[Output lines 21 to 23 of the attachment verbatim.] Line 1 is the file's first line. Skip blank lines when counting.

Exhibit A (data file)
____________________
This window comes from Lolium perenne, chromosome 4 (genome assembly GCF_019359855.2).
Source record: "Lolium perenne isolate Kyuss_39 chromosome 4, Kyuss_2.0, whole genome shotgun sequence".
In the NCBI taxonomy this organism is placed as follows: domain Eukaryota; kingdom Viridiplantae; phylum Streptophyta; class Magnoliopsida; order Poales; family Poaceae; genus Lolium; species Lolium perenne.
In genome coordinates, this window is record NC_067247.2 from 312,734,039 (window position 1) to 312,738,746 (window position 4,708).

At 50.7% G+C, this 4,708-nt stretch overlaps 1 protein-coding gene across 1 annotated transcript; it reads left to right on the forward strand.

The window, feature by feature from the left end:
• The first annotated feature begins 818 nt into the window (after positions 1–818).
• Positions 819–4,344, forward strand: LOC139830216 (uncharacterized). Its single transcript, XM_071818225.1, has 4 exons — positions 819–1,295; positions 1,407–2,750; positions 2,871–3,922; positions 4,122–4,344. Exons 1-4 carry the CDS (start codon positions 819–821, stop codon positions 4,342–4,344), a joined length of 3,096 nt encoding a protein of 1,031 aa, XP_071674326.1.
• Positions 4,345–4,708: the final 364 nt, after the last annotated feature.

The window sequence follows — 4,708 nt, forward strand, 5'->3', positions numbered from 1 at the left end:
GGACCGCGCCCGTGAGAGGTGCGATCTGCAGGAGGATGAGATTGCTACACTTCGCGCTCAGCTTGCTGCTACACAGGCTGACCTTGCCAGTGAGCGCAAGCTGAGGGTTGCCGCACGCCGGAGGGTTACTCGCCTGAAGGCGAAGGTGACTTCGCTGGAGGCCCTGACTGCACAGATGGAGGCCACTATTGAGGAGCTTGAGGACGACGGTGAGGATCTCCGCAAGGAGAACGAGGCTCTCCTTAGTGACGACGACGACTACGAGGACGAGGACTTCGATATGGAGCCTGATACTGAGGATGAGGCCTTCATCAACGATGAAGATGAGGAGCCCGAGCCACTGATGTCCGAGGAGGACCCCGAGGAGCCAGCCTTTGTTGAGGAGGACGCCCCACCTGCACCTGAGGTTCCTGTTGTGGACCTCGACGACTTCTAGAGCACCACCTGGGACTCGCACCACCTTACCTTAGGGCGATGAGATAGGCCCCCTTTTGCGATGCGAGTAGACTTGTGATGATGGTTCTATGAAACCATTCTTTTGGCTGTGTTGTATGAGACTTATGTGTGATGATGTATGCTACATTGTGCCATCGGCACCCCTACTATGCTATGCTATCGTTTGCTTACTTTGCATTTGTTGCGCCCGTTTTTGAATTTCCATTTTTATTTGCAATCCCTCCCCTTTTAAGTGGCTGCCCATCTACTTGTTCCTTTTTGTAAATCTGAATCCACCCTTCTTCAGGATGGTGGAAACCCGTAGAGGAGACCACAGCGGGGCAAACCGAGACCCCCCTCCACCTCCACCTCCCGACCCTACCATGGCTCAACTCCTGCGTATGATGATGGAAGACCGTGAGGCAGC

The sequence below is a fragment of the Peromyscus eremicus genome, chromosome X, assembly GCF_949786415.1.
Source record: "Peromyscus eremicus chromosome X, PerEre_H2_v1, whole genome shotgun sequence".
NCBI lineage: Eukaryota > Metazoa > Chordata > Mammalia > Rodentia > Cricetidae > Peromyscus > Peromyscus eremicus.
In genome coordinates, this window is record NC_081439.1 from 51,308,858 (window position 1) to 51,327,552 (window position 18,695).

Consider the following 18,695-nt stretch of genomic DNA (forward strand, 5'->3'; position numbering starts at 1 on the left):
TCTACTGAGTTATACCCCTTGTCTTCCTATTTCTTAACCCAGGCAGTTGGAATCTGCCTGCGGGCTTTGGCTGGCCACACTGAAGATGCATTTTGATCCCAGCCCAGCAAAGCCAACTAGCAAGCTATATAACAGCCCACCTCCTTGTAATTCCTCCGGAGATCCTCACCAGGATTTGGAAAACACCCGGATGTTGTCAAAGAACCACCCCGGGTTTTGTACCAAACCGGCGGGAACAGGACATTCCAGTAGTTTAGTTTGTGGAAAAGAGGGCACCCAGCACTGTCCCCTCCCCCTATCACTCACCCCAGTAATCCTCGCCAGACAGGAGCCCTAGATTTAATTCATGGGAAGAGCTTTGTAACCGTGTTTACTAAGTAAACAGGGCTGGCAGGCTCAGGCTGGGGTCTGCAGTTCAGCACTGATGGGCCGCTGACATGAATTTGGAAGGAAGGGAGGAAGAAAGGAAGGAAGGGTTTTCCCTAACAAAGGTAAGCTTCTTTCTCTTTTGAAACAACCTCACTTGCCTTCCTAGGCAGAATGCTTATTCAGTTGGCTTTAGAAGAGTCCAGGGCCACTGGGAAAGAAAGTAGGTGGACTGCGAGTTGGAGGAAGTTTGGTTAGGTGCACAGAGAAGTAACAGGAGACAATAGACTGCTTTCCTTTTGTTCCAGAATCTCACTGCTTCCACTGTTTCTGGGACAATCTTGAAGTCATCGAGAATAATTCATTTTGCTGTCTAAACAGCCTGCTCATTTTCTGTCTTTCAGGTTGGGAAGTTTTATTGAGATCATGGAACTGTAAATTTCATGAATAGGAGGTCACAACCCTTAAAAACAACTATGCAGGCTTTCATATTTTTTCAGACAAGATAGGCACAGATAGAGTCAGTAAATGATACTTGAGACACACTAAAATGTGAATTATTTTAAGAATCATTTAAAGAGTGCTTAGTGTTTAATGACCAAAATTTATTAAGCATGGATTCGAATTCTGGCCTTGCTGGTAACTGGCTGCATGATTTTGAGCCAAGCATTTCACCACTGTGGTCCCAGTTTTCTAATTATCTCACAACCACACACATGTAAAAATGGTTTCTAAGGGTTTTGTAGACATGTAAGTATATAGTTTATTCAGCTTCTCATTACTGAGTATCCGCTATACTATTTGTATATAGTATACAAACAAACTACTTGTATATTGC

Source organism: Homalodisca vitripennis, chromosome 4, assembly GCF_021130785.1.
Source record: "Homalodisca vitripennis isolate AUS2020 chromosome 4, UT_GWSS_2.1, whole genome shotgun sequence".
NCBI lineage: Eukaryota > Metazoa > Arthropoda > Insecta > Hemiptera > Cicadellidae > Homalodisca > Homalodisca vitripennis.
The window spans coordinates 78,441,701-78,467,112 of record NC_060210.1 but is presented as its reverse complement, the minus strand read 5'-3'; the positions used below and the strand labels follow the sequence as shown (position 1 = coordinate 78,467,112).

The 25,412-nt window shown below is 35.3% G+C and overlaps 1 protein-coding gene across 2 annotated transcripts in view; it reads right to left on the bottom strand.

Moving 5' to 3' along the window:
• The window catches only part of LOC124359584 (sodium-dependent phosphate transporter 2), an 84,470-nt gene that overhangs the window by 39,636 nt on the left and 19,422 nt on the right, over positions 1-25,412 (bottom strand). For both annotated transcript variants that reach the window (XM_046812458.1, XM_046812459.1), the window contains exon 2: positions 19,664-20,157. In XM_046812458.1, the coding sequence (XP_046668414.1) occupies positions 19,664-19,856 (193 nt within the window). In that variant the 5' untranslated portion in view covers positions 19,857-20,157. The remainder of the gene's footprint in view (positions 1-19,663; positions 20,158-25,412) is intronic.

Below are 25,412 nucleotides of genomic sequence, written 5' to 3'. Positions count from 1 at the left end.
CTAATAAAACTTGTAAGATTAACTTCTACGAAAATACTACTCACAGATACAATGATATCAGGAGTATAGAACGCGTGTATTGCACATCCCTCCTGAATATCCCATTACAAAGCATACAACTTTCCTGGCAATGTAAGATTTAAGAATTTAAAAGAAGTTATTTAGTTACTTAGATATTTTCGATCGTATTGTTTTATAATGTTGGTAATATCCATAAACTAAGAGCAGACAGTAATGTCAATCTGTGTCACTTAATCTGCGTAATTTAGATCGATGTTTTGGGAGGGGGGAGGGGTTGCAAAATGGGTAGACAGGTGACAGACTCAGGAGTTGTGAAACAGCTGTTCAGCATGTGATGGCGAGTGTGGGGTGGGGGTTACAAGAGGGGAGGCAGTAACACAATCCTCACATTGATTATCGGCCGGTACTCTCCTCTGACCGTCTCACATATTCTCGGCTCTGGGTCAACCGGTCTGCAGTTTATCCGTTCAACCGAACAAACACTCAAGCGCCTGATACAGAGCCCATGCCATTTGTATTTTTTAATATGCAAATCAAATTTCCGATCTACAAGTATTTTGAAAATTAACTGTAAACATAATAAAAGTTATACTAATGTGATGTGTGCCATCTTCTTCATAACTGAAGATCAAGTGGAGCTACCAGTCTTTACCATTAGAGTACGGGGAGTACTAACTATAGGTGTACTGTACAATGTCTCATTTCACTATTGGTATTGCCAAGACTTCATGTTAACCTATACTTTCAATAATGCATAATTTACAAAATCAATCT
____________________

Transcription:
The window spans coordinates 78,441,701-78,467,112 of record NC_060210.1 but is presented as its reverse complement, the minus strand read 5'-3'; the positions used below and the strand labels follow the sequence as shown (position 1 = coordinate 78,467,112).

The 25,412-nt window shown below is 35.3% G+C and overlaps 1 protein-coding gene across 2 annotated transcripts in view; it reads right to left on the bottom strand.

Moving 5' to 3' along the window: